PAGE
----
2. DHMagicMan_1

    DHMagicMan_1 Guest

    Is Mythic a subsidiary of EA or it's own company?

    No lay offs at Mythic I hope?

    My company's had two rounds of lay offs in the last year... it really sucks. :(
     
  3. Dermott of LS

    Dermott of LS UOEC Modder
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    It's not just EA. Just in the past week and a half or so, quite a few people at my company have been laid off and EVERYONE is nervous right now... and up to the past couple of months, our year has been one of the heaviest yet.

    I work in the collectibles market at one of the premiere authentication services, so our standpoint in the economy is not all that different than a company like EA... entertainment (though ours also moves into the "investment" side as well, but mainly entertainment).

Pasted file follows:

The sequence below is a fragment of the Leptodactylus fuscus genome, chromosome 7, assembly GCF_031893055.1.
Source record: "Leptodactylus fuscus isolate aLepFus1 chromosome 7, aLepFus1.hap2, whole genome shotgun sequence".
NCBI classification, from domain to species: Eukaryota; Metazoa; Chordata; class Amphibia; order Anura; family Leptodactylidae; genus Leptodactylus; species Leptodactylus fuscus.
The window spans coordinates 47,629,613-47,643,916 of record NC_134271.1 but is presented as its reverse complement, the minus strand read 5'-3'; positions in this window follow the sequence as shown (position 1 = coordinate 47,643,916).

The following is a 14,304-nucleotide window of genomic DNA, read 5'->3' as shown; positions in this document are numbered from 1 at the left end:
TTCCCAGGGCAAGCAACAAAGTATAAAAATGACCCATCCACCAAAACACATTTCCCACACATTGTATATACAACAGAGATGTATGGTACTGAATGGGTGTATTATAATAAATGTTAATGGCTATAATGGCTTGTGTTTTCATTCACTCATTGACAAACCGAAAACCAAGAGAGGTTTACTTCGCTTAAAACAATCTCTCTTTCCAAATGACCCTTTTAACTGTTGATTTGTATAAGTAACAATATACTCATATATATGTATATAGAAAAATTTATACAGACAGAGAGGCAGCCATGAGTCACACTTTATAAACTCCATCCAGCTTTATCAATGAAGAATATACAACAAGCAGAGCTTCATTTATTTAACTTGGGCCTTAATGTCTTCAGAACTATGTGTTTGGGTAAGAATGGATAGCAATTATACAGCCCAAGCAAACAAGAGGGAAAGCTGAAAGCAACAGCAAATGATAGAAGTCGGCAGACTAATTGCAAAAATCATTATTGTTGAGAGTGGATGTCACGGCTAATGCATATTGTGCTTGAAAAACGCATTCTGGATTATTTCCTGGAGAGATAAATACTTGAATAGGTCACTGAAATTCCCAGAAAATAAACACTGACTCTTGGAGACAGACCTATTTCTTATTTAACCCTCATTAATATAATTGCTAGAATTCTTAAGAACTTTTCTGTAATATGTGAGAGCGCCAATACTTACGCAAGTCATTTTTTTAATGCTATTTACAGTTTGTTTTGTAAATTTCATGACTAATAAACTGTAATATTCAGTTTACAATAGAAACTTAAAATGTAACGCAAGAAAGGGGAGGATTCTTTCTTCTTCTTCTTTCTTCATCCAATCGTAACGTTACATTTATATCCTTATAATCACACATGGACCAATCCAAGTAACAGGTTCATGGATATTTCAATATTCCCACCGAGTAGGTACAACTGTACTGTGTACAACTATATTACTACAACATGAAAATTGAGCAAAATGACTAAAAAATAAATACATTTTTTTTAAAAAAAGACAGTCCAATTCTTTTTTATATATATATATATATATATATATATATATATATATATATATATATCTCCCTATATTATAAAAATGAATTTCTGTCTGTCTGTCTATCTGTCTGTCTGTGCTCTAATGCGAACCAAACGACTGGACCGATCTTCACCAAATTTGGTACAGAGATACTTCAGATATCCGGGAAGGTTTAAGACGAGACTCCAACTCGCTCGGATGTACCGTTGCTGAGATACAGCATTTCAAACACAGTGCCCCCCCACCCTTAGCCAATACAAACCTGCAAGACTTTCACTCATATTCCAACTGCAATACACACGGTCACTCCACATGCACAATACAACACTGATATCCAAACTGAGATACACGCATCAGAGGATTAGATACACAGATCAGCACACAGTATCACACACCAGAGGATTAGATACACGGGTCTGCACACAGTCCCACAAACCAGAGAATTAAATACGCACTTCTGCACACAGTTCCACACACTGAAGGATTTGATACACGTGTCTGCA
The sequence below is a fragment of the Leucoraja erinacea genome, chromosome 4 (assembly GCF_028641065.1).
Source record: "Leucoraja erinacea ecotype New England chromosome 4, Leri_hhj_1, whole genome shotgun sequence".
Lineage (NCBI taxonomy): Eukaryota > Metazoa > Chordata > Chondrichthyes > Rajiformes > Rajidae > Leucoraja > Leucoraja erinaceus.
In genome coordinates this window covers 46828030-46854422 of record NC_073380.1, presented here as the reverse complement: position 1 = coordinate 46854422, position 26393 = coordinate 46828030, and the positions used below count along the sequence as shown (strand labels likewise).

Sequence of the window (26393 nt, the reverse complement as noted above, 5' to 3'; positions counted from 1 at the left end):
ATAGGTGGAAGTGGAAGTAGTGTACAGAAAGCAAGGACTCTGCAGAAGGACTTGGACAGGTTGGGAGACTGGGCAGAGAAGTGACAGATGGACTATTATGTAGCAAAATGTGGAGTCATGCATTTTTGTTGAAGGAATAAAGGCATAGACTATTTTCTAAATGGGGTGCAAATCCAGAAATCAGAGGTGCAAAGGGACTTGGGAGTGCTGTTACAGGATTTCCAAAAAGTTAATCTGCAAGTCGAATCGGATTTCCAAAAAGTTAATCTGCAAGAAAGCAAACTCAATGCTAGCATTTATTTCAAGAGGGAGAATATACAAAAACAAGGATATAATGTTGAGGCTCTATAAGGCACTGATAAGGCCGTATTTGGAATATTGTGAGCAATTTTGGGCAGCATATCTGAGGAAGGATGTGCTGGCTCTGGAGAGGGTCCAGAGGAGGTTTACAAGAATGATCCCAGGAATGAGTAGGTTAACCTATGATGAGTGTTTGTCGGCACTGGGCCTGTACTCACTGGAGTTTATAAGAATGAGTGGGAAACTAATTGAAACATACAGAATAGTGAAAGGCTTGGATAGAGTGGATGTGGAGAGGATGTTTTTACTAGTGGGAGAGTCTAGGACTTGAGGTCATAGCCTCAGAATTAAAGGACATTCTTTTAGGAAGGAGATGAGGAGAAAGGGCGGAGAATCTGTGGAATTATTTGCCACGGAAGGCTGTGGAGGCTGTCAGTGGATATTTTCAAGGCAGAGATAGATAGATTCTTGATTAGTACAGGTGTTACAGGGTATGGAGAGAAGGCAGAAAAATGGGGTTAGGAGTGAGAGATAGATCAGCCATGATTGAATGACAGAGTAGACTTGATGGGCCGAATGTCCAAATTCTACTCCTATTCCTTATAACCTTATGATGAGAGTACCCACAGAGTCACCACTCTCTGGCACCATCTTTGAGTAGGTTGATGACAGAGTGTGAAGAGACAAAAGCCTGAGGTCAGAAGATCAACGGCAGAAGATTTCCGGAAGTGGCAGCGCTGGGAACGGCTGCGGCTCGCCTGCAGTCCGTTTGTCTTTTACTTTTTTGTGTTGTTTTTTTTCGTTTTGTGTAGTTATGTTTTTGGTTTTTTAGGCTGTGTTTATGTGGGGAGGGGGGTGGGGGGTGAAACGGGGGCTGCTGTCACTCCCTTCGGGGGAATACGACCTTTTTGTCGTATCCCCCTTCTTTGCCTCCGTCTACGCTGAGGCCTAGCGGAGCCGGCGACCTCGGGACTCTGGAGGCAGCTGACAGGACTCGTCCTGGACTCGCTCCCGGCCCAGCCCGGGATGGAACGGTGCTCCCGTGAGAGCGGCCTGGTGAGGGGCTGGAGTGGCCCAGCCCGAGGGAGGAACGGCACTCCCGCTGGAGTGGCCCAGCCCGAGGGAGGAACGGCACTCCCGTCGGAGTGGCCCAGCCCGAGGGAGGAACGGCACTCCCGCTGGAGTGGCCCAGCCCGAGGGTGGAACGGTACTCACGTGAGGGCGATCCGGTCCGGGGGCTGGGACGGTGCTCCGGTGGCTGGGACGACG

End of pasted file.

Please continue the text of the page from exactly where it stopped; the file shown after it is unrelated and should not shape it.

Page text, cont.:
The Market right now is VERY unstable with the credit mess and the uncertainty of the upcoming election.

    Hopefully it will not harm either UO or my job... or I'm REALLY in trouble.
     
  4. RoycroftLS

    RoycroftLS Guest

    It's important to note that they didn't say specifically where the job cuts were coming from, and that leaves two trains of thought:

    1) If you choose to believe the claim UO is "wildly profitable", and as such a steady (albeit relatively small) source of income, then it would seem to be just the kind of game EA would want to keep around in times of financial turmoil.